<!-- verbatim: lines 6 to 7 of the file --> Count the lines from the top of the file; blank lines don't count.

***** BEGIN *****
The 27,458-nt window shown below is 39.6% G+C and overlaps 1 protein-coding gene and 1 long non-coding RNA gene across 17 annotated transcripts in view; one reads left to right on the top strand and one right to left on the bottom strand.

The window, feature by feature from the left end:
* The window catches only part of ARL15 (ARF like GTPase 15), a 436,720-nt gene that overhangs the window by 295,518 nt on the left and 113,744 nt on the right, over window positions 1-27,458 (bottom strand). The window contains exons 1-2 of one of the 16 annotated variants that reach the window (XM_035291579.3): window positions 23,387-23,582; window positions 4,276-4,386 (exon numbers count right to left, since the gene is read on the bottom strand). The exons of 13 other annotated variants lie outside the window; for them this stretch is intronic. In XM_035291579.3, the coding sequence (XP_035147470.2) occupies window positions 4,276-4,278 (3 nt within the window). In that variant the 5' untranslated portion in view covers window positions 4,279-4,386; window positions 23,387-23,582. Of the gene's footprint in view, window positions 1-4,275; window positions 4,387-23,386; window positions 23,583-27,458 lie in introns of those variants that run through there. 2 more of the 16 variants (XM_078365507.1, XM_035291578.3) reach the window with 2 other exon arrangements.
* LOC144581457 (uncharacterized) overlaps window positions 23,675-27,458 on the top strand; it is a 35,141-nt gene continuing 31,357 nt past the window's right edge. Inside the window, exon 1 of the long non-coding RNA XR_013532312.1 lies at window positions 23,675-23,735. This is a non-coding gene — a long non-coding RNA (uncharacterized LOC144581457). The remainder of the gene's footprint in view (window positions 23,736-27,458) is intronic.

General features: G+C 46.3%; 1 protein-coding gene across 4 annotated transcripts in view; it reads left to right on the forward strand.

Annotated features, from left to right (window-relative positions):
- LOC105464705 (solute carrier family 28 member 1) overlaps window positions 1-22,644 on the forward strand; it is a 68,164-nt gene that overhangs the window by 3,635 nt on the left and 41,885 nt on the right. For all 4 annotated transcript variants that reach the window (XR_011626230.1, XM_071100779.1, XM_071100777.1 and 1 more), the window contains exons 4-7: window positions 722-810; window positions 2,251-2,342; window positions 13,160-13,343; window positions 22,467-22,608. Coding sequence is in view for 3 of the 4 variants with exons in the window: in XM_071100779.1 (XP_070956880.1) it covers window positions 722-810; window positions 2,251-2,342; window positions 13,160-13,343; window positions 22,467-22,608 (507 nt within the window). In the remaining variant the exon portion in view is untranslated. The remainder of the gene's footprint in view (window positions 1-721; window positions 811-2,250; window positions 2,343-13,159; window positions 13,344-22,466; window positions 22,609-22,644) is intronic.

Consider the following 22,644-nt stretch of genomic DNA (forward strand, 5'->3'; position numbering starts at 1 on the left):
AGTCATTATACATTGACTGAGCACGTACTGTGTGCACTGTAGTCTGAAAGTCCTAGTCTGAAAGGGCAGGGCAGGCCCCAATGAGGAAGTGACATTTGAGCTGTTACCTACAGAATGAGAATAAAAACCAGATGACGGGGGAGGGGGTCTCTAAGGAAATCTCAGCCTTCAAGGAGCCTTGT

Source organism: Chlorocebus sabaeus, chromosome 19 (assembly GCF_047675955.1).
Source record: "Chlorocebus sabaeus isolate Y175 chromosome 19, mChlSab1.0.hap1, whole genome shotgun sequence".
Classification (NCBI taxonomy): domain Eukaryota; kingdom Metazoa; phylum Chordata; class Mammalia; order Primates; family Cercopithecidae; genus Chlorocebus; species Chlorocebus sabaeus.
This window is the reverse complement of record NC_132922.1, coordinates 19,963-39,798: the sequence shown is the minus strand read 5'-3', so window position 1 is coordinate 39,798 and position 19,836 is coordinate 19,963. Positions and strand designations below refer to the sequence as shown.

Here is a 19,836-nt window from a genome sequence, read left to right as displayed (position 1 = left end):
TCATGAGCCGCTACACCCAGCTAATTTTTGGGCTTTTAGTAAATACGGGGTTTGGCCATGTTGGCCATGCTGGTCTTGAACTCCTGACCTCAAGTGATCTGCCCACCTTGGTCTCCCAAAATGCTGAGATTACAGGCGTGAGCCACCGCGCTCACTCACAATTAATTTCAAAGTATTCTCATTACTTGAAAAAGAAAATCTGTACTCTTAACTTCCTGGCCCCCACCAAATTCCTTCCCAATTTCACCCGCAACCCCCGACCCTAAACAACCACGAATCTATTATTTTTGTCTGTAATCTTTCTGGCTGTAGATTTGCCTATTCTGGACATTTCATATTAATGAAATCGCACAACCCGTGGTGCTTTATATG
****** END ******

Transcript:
Annotated features, from left to right (window-relative positions):
- LOC105464705 (solute carrier family 28 member 1) overlaps window positions 1-22,644 on the forward strand; it is a 68,164-nt gene that overhangs the window by 3,635 nt on the left and 41,885 nt on the right. For all 4 annotated transcript variants that reach the window (XR_011626230.1, XM_071100779.1, XM_071100777.1 and 1 more), the window contains exons 4-7: window positions 722-810; window positions 2,251-2,342; window positions 13,160-13,343; window positions 22,467-22,608. Coding sequence is in view for 3 of the 4 variants with exons in the window: in XM_071100779.1 (XP_070956880.1) it covers window positions 722-810; window positions 2,251-2,342; window positions 13,160-13,343; window positions 22,467-22,608 (507 nt within the window). In the remaining variant the exon portion in view is untranslated. The remainder of the gene's footprint in view (window positions 1-721; window positions 811-2,250; window positions 2,343-13,159; window positions 13,344-22,466; window positions 22,609-22,644) is intronic.